The United States National Security Agency (NSA) spied on three French presidents, WikiLeaks said in a news release published on Tuesday, citing top secret intelligence reports and technical documents.
According to the documents obtained by WikiLeaks and published on Tuesday by the left-aligned French daily Libération and Mediapart, the NSA spied on three successive French presidents between 2006 and May 2012: Jacques Chirac, Nicolas Sarkozy and François Hollande.
The documents classified as "Top Secret" are five analyses of the US Agency reports, and based on "communication interception".
In the folder called the "Espionage Elysée", it was stated that Philippe Douste-Blazy, foreign minister under Jacques Chirac in 2006, had a "propensity to make inaccurate or inappropriate statements." The documents also contain the information that Nicolas Sarkozy saw himself as "the only man capable of solving the financial crisis of France."
The documents also contain the cell phone numbers of numerous officials in the Elysée presidential palace including the direct cell phone of the president, WikiLeaks said.
The documents include summaries of conversations between French government officials on the global financial crisis, the Greek debt crisis, and the relationship between the Hollande administration and the German government of Angela Merkel.
According to Libération, the most recent document dates back to May 22, 2012, and it refers to "secret meetings" about a possible exit of Greece from the eurozone.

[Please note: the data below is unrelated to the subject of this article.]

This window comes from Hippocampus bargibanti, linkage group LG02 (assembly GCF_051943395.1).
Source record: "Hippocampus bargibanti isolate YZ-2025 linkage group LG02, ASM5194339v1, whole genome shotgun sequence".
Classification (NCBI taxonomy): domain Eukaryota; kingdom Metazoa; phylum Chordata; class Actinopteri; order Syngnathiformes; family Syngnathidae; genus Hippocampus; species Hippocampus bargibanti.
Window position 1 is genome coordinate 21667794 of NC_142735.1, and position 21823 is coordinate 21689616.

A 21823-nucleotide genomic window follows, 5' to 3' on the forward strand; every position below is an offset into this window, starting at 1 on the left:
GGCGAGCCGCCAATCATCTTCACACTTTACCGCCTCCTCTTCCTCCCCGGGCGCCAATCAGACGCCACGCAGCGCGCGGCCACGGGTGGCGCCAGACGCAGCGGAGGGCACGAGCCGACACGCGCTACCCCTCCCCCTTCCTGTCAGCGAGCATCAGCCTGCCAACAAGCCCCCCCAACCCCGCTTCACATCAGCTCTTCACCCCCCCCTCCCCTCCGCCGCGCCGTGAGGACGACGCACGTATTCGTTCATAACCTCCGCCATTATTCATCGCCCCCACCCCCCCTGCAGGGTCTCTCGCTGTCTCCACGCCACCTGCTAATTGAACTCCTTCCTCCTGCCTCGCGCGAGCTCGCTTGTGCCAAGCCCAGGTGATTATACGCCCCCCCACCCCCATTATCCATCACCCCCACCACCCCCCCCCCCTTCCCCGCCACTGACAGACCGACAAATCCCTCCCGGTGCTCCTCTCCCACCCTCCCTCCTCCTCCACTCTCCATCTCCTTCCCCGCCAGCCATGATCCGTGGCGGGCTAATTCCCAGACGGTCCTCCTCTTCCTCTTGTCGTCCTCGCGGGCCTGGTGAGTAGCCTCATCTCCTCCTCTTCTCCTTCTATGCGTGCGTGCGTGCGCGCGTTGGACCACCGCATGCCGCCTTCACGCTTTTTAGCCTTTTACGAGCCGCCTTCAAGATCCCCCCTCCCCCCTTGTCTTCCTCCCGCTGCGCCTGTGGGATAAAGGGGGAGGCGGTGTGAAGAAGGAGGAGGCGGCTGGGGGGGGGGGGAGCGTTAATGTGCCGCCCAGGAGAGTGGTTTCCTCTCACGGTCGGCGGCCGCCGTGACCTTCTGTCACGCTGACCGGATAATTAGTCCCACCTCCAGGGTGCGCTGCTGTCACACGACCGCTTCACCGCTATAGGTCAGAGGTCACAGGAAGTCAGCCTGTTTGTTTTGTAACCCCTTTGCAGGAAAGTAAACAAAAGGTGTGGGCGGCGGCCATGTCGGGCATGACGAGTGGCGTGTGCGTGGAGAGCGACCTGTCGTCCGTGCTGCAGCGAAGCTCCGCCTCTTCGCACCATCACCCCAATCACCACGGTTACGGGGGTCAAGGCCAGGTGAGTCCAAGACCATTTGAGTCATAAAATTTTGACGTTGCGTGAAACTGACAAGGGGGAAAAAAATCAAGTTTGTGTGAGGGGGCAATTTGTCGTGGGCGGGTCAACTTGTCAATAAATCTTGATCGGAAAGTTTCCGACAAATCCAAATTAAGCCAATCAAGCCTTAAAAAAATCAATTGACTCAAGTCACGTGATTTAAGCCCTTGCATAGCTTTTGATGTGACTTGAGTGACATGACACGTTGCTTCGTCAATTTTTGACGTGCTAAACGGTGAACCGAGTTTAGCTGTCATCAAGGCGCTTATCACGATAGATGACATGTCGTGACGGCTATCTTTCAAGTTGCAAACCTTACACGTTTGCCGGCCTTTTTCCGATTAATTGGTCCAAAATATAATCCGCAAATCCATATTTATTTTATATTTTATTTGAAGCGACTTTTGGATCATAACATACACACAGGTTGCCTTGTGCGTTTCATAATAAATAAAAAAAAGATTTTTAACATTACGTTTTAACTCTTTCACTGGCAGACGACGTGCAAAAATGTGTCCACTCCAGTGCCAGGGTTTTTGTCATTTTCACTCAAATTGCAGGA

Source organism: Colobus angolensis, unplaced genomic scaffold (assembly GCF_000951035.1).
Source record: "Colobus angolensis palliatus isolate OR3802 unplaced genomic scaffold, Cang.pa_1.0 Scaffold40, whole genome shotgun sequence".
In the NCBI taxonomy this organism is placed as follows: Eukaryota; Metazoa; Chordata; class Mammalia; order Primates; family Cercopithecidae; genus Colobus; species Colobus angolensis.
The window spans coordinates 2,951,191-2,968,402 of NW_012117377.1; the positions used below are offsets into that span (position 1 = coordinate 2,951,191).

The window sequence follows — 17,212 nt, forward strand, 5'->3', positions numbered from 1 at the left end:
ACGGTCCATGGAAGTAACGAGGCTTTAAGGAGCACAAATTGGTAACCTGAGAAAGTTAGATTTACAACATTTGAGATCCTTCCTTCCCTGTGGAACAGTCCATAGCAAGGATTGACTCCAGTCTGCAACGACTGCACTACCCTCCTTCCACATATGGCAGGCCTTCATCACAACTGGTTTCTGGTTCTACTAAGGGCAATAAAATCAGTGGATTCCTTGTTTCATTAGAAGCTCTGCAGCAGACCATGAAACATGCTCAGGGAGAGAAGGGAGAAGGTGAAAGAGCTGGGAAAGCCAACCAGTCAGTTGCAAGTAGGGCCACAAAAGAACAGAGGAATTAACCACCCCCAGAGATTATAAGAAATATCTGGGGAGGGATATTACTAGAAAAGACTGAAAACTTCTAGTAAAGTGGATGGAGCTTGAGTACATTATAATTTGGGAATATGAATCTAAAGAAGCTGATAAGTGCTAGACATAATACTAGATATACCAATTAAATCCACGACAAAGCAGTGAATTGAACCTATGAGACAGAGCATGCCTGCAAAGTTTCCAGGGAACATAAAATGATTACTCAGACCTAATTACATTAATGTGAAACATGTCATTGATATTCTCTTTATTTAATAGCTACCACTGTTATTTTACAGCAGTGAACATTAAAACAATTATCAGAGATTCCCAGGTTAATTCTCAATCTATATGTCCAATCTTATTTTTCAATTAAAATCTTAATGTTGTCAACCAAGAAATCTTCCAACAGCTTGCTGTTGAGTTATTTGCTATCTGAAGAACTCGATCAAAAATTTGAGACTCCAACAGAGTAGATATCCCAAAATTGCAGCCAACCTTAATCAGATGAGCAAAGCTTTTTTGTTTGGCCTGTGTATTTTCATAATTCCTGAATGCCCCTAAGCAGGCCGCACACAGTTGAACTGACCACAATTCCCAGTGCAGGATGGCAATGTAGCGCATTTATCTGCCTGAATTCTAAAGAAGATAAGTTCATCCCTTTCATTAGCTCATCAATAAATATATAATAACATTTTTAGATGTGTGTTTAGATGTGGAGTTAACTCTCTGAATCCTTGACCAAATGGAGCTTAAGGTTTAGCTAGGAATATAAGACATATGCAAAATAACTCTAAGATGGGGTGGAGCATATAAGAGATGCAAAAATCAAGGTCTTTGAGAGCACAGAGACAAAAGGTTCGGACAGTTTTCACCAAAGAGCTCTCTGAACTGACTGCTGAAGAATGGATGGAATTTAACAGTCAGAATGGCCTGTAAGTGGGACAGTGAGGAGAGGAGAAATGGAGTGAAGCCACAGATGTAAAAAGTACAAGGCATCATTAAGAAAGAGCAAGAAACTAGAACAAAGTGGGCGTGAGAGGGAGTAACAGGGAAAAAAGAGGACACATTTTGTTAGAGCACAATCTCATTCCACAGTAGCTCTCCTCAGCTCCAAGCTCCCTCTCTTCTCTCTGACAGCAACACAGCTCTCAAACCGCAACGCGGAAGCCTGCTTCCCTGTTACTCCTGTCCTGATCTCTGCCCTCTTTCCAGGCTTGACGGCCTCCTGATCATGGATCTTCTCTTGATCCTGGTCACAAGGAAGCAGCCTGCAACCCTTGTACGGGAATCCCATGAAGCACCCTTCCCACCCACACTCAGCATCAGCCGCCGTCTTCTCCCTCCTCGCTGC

Former NSA employee Edward Snowden created an uproar in Germany after he revealed that Washington had carried out large-scale electronic espionage in Germany and claimed the NSA had bugged Merkel's phone.
"While the German disclosures focused on the isolated fact that senior officials were targeted by U.S. intelligence, WikiLeaks' publication today provides much greater insight into U.S. spying on its allies," WikiLeaks said.
This includes "the actual content of intelligence products deriving from the intercepts, showing how the U.S. spies on the phone calls of French leaders and ministers for political, economic and diplomatic intelligence".
The French president's office was not immediately reachable for comment.
WikiLeaks said French readers could expect more timely and important revelations in the near future.
Last week, WikiLeaks published more than 60,000 diplomatic cables from Saudi Arabia and said on its website it would release half a million more in the coming weeks.